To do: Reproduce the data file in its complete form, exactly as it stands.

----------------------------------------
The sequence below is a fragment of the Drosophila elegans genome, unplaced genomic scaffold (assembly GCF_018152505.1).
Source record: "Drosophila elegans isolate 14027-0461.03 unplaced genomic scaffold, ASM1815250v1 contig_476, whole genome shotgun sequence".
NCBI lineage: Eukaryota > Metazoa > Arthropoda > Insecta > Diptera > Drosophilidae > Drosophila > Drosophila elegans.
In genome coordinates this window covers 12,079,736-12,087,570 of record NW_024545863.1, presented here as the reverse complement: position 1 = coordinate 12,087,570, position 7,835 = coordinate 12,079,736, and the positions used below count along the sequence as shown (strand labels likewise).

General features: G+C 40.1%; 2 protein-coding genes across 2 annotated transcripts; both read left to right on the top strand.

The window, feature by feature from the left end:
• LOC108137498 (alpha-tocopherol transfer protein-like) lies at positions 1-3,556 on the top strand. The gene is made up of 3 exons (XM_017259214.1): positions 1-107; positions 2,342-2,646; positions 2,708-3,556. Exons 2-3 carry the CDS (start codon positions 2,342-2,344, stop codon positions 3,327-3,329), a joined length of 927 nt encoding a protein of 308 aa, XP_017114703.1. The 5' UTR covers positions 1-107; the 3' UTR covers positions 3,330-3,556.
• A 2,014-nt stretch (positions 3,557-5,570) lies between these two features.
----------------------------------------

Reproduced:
The sequence below is a fragment of the Drosophila elegans genome, unplaced genomic scaffold (assembly GCF_018152505.1).
Source record: "Drosophila elegans isolate 14027-0461.03 unplaced genomic scaffold, ASM1815250v1 contig_476, whole genome shotgun sequence".
NCBI lineage: Eukaryota > Metazoa > Arthropoda > Insecta > Diptera > Drosophilidae > Drosophila > Drosophila elegans.
In genome coordinates this window covers 12,079,736-12,087,570 of record NW_024545863.1, presented here as the reverse complement: position 1 = coordinate 12,087,570, position 7,835 = coordinate 12,079,736, and the positions used below count along the sequence as shown (strand labels likewise).

General features: G+C 40.1%; 2 protein-coding genes across 2 annotated transcripts; both read left to right on the top strand.

The window, feature by feature from the left end:
• LOC108137498 (alpha-tocopherol transfer protein-like) lies at positions 1-3,556 on the top strand. The gene is made up of 3 exons (XM_017259214.1): positions 1-107; positions 2,342-2,646; positions 2,708-3,556. Exons 2-3 carry the CDS (start codon positions 2,342-2,344, stop codon positions 3,327-3,329), a joined length of 927 nt encoding a protein of 308 aa, XP_017114703.1. The 5' UTR covers positions 1-107; the 3' UTR covers positions 3,330-3,556.
• A 2,014-nt stretch (positions 3,557-5,570) lies between these two features.